But bruised buttocks aside, winter getaways are just as much about what happens off the slopes as on them. The holiday reps had decided to break us in gently the first evening with a pub crawl that featured free shots at each stop along the way; much to the delight of the four lads from Stoke. We made drinking buddies with them straight off the bat and carnage quickly ensued, culminating in myself being the sole occupant of dingy nightclub's deserted dance-floor whilst Twiggy was being violently sick all down the hotel stairwell. Not only was this place I found myself completely void of almost any other human presence, but it was also of questionable legality due to – and I kid you not – a secret knock having to be given on a steel shutter before the bouncers let us inside.

You're probably now thinking: "Ahh Crobs, that doesn't seem like an ideal scenario to be in. Did you decide to immediately leave this Andorran Underworld and go assist your friend in need?"

I'd like to say "yes", but that would be (a) far too sensible, and (b) not make a great story.

Instead I found myself standing at the bar hitting rounds of Jaeger bombs with the lead singer of a local cover band whilst making absurd additions to their future set-lists until I blacked-out.

Needless to say the drinking over the next couple of evenings was taken a little more feebly, despite our Irish waitress’ best efforts to switch out starters for vodka-jelly shots each meal-time. She apparently didn't get commission for serving just bruschetta. Then, instead of occupying the seemingly male-only bars until the early hours of the morning, Twiggy and myself became somewhat experts on the Egyptian political crisis that was gripping the world. BBC News was the only channel that broadcast in English, and having failing to grasp the Spanish version of ‘Deal or No Deal’ we settled down for marathon runs of Tim Wilcox's commentary on the Cairo uprising whilst stuffing our faces with potato chips. To this day it would probably still be my niche topic of selection on Mastermind; that looped footage of a man being dragged on a rope by a camel through Tahir Square etched on my brain.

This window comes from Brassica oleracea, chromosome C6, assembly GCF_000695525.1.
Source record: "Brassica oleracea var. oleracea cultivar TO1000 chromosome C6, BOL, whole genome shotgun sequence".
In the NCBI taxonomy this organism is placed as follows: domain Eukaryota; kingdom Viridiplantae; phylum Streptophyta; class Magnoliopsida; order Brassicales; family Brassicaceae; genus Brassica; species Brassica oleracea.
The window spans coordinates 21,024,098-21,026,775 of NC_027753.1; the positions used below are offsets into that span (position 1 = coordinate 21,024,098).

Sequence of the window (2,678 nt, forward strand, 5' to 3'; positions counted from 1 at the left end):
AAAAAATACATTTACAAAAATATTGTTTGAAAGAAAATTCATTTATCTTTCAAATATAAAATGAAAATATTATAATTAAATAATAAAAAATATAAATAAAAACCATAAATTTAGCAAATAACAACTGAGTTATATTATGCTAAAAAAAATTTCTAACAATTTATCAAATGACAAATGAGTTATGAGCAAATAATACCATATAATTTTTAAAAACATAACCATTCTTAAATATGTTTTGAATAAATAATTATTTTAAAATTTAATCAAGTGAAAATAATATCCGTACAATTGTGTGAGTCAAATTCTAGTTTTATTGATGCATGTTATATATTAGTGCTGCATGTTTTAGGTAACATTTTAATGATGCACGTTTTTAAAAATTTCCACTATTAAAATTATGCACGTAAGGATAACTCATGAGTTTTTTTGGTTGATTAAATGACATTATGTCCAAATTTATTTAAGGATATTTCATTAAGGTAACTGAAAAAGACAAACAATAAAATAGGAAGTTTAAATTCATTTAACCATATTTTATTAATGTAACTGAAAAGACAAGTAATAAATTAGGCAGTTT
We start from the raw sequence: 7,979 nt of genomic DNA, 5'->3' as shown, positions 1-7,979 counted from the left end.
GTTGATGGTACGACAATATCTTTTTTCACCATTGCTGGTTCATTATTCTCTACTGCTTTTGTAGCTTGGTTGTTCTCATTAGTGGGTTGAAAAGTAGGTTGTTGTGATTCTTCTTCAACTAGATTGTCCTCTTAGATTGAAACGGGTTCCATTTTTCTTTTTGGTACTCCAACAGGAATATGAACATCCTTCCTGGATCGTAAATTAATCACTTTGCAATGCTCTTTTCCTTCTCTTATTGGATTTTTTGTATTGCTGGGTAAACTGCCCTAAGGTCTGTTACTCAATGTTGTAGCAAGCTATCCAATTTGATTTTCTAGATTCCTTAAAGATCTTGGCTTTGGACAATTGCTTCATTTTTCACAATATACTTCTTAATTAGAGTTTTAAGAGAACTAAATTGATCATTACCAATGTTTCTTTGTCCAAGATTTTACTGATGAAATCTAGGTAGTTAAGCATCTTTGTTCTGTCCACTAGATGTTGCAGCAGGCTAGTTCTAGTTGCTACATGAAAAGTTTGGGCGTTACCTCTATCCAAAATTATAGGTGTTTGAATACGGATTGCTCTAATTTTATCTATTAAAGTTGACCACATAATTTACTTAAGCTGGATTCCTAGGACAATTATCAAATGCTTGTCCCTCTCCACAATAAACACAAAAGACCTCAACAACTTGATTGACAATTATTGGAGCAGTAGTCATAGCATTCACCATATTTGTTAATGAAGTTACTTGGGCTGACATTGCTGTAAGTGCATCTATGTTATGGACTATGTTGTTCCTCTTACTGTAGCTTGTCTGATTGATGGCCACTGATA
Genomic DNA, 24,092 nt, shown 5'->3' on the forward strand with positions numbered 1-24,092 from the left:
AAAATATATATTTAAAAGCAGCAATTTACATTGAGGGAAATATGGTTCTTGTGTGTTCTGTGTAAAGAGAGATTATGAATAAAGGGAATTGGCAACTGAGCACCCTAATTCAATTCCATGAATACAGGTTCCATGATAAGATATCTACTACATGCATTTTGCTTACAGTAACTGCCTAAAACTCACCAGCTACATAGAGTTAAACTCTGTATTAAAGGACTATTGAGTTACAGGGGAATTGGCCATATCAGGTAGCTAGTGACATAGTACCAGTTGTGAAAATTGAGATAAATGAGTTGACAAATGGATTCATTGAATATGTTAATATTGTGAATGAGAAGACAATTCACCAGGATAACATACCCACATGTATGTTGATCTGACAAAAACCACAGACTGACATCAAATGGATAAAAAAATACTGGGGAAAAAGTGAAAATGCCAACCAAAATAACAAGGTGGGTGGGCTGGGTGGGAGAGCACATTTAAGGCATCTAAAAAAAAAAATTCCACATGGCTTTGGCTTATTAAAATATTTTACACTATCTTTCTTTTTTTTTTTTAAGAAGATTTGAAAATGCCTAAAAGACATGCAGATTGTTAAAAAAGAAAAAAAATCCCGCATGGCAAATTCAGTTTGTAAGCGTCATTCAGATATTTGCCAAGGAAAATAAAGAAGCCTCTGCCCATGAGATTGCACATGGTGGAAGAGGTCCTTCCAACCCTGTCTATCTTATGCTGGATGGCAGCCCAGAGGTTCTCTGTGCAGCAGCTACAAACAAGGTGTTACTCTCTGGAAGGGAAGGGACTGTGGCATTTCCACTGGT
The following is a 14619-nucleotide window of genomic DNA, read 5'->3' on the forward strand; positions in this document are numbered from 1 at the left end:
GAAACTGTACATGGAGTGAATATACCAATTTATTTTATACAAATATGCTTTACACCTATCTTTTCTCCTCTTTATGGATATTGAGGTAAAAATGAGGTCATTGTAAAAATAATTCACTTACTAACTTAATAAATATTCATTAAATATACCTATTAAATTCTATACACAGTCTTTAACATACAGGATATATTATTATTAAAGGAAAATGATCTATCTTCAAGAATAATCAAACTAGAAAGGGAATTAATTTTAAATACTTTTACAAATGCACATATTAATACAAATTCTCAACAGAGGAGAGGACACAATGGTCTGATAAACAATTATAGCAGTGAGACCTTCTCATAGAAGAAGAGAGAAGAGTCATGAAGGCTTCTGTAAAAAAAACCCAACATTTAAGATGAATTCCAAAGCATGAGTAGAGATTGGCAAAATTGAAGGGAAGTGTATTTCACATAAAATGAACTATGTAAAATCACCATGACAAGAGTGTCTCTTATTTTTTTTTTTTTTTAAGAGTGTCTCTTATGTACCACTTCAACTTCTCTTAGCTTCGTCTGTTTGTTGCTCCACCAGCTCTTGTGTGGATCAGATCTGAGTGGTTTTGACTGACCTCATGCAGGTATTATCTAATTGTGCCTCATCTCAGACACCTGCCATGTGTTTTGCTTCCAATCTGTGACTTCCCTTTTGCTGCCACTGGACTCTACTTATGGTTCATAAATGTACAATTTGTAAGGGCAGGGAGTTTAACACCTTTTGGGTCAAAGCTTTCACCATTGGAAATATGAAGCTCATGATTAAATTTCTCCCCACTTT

Friday night rib night soon came around and entering a room that had been set up in the form of a school dining hall we were ordered to sit ourselves in teams of twenty along the wooden benched that lined tables groaning under the weight of meat and beer. International drinking rules applied and it seemed that every resident in town had turned out with the sole goal of getting as drunk as physically possible.

This was none more-so than the Stoke lad who was celebrating his birthday that day and whose party trick was to down a pint in under three seconds flat. As the band came on stage, the lead singer giving me a cheeky wink, Chris was singled out by the compère to do dirty pint after dirty pint until he was staggering about like a toddler learning to walk.

Standing on those rickety benches, stuffed to the brim with meat and belting out drinking songs with strangers equally-clueless as to the true lyrics really sums up Andorra’s apres-ski in a nutshell. And in a way this is what my Bucket List is really about; not just conquering the ‘things I want to do before I die’ but acting as a platform reminding me to go out there and do cool shit, to experience new things, and to meet some amazing people I otherwise wouldn't.

...and the band never did play the Geto Boys' hit 'Damn It Feels Good To Be A Gangsta'.